News & Analysis

Doubling-down on versatility, Browns extend Duke Johnson

May 23, 2018; Berea, OH, USA; Cleveland Browns running back Duke Johnson Jr., (29) catches a pass during organized team activities at the Cleveland Browns training facility. Mandatory Credit: Ken Blaze-USA TODAY Sports

New Cleveland Browns general manager John Dorsey acted on his obvious aversion to the team’s 2017 rushing attack and its components soon after accepting the job, moving on from the Browns’ leading rusher Isaiah Crowell and replacing him with new faces in Carlos Hyde and rookie Nick Chubb. Dorsey, however, opted against cutting ties with Duke Johnson Jr. and has instead pushed more chips in his direction, a tell-tale sign of how where he sees Johnson in the backfield’s hierarchy.

Johnson signed a three-year contract extension worth $15.6 million, including $7.7 million guaranteed, per NFL’s Ian Rapoport and Mike Garafolo. His average annual salary ($5.2 million) ranks tied for No. 8 among all NFL running backs.

The 5-foot-9, 210-pound Johnson, though a bit undersized compared to the NFL’s bell-cows, defies stereotypes despite his stature. In 2017, Johnson rushed between the tackles 42 times for 202 yards, ranking sixth among qualifying running backs (min. 40 carries) in yards per carry (4.70) ahead of bigger backs like Marshawn Lynch (4.66) and Ezekiel Elliot (4.24). To Johnson’s credit, his work up the middle isn’t even his claim to fame.

Johnson’s impact on the passing game, both from a volume and efficiency standpoint, is rivaled by very few in today’s NFL. He caught 74-of-90 targets for 693 yards and three touchdowns a year ago, ranking third in receiving yards and fourth in total receptions among all running backs. Despite his high volume of snaps in route, he ranked seventh in yards per route run (2.08) among running backs with at least 30 targets. With his sure hands, Johnson also dropped just 3-of-77 catchable targets.

Unlike a majority of the league’s backs, Johnson had significant success running routes and catching the ball away from the backfield, as he ran north of 80 routes either in the slot or at outside receiver. Such positional versatility contributed to his fourth-ranked average depth of target (1.88) and eighth-ranked passer rating when targeted (100.8) among running backs with at least 60 targets in 2017. He also turned 44.6 percent of his receptions into either first downs or touchdowns this past season, which ranked fifth among the same group of backs.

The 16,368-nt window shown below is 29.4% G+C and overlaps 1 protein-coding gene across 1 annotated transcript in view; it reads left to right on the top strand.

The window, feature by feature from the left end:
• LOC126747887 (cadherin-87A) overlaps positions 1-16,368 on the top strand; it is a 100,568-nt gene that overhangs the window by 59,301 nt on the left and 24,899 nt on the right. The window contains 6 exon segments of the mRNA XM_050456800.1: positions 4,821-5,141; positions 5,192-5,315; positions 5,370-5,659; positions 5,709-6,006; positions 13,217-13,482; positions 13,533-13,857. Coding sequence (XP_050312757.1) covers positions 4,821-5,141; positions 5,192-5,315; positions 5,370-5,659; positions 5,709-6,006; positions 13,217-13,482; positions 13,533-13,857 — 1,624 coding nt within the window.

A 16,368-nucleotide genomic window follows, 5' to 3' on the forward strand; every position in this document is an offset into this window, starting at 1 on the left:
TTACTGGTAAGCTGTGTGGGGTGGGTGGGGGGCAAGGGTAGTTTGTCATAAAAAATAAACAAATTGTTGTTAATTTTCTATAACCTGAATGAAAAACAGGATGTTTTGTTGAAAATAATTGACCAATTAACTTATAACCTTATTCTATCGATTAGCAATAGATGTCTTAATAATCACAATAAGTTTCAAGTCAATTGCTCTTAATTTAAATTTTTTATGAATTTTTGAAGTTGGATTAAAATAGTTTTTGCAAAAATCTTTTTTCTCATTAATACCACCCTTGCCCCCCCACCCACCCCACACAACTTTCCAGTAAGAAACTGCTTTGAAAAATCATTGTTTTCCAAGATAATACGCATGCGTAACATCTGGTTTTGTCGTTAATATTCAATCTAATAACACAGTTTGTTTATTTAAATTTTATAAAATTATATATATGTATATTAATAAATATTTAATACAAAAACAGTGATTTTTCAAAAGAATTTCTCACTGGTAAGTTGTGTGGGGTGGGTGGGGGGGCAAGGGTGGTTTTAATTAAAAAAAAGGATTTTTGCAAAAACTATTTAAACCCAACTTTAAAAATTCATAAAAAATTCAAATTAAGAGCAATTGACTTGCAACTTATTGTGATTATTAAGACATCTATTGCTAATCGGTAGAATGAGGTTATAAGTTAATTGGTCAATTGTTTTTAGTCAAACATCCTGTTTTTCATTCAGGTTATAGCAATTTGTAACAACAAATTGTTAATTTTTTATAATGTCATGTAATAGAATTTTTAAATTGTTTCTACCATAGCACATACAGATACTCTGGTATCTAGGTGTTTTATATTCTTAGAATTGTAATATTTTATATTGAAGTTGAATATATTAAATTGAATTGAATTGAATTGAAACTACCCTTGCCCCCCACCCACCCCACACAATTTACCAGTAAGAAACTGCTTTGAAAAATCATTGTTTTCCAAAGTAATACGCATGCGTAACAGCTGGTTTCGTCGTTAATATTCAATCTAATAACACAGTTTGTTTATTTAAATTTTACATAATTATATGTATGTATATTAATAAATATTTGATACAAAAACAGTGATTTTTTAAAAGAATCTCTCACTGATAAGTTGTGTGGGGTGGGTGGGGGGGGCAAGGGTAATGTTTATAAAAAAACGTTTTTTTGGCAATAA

Of course, Johnson’s successes running between the tackles and catching the football are both propped up by his ability to make people miss in space. Johnson finished the 2017 season with the eighth-ranked elusive rating (65.5) among backs with at least 100 touches because of his ability to avoid contact altogether. Forcing 39 missed tackles across his 156 touches, Johnson ranked third behind just Alvin Kamara (28.4 percent) and Theo Riddick (26.3 percent) in missed tackles forced per touch at 25.0 percent.

And for those under the impression that Johnson’s career year is just a flash in the pan, his efficiency in previous seasons tells a different story.

He has averaged a whopping 26.0 percent forced missed tackle rate across his 447 career touches, which ranks second to Dion Lewis (27.8) among running backs with at least 300 touches over the past three seasons. Also, Johnson’s career yards per route run (1.83) ranks tied for third among running backs with at least 300 routes run from 2015-17.

The real crime in the aforementioned set of numbers is Johnson’s 447 touches, as 28 other NFL backs have had more touches than him in the last three years despite only a handful coming close to his rushing and receiving efficiency rates. Dorsey’s decision to make Johnson one of the highest-paid running backs in football should change that.

Backfield overhaul

The aforementioned Hyde can provide value on early downs running the football, while he has shown to be a liability on passing downs. His three-year yards per route run (0.80) ranks 64th among qualifying running backs and no back in football allowed more pressures in pass protection than Hyde (13) in 2017. Similarly, Chubb is a destructive force carrying the football, but he had just 18 catches in his collegiate career and only four in his final season at Georgia.

Both Hyde and Chubb have significant strengths in their game, strengths that should be utilized early and often in Cleveland’s offense, but neither of the two has shown enough to earn higher touch totals than Johnson in today’s pass-happy league.

Thanks to Dorsey, Johnson is getting paid like a back that belongs in this league and if Jackson & Co. meet their end of the bargain, it’ll be money well spent.

Know tomorrow, today. Western Southern Financial Group.

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